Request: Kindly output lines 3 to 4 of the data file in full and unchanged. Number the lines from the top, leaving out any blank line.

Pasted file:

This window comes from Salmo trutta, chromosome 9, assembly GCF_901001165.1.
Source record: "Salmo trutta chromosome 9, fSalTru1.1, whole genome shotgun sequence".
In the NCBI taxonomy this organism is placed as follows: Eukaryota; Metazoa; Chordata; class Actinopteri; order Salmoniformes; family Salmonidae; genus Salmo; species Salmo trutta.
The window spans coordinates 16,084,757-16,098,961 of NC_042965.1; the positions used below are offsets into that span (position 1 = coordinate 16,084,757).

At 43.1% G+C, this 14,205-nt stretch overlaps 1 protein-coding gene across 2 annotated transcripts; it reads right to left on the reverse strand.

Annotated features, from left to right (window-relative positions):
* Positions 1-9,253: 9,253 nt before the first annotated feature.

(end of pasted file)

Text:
In the NCBI taxonomy this organism is placed as follows: Eukaryota; Metazoa; Chordata; class Actinopteri; order Salmoniformes; family Salmonidae; genus Salmo; species Salmo trutta.
The window spans coordinates 16,084,757-16,098,961 of NC_042965.1; the positions used below are offsets into that span (position 1 = coordinate 16,084,757).